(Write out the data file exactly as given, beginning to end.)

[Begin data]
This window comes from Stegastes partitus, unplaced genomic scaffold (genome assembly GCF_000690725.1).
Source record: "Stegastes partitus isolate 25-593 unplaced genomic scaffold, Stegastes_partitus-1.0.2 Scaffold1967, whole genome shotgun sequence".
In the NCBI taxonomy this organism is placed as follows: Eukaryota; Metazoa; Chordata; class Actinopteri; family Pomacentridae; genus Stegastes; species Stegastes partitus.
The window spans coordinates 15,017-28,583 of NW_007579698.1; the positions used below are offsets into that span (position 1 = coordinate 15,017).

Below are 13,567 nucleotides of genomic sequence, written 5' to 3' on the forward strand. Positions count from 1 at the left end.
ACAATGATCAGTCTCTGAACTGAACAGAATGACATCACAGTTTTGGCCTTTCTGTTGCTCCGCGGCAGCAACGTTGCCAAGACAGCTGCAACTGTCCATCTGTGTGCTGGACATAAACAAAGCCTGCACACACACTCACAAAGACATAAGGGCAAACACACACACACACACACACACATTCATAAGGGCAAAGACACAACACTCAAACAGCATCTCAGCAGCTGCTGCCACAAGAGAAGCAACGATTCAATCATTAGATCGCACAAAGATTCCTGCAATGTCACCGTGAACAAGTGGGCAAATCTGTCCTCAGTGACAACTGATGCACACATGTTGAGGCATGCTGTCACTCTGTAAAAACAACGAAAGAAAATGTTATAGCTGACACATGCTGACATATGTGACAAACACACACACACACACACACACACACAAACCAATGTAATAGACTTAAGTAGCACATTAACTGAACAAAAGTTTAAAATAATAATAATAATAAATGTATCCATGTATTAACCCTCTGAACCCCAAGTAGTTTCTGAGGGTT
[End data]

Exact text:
This window comes from Stegastes partitus, unplaced genomic scaffold (genome assembly GCF_000690725.1).
Source record: "Stegastes partitus isolate 25-593 unplaced genomic scaffold, Stegastes_partitus-1.0.2 Scaffold1967, whole genome shotgun sequence".
In the NCBI taxonomy this organism is placed as follows: Eukaryota; Metazoa; Chordata; class Actinopteri; family Pomacentridae; genus Stegastes; species Stegastes partitus.
The window spans coordinates 15,017-28,583 of NW_007579698.1; the positions used below are offsets into that span (position 1 = coordinate 15,017).

Below are 13,567 nucleotides of genomic sequence, written 5' to 3' on the forward strand. Positions count from 1 at the left end.
ACAATGATCAGTCTCTGAACTGAACAGAATGACATCACAGTTTTGGCCTTTCTGTTGCTCCGCGGCAGCAACGTTGCCAAGACAGCTGCAACTGTCCATCTGTGTGCTGGACATAAACAAAGCCTGCACACACACTCACAAAGACATAAGGGCAAACACACACACACACACACACACATTCATAAGGGCAAAGACACAACACTCAAACAGCATCTCAGCAGCTGCTGCCACAAGAGAAGCAACGATTCAATCATTAGATCGCACAAAGATTCCTGCAATGTCACCGTGAACAAGTGGGCAAATCTGTCCTCAGTGACAACTGATGCACACATGTTGAGGCATGCTGTCACTCTGTAAAAACAACGAAAGAAAATGTTATAGCTGACACATGCTGACATATGTGACAAACACACACACACACACACACACACACAAACCAATGTAATAGACTTAAGTAGCACATTAACTGAACAAAAGTTTAAAATAATAATAATAATAAATGTATCCATGTATTAACCCTCTGAACCCCAAGTAGTTTCTGAGGGTT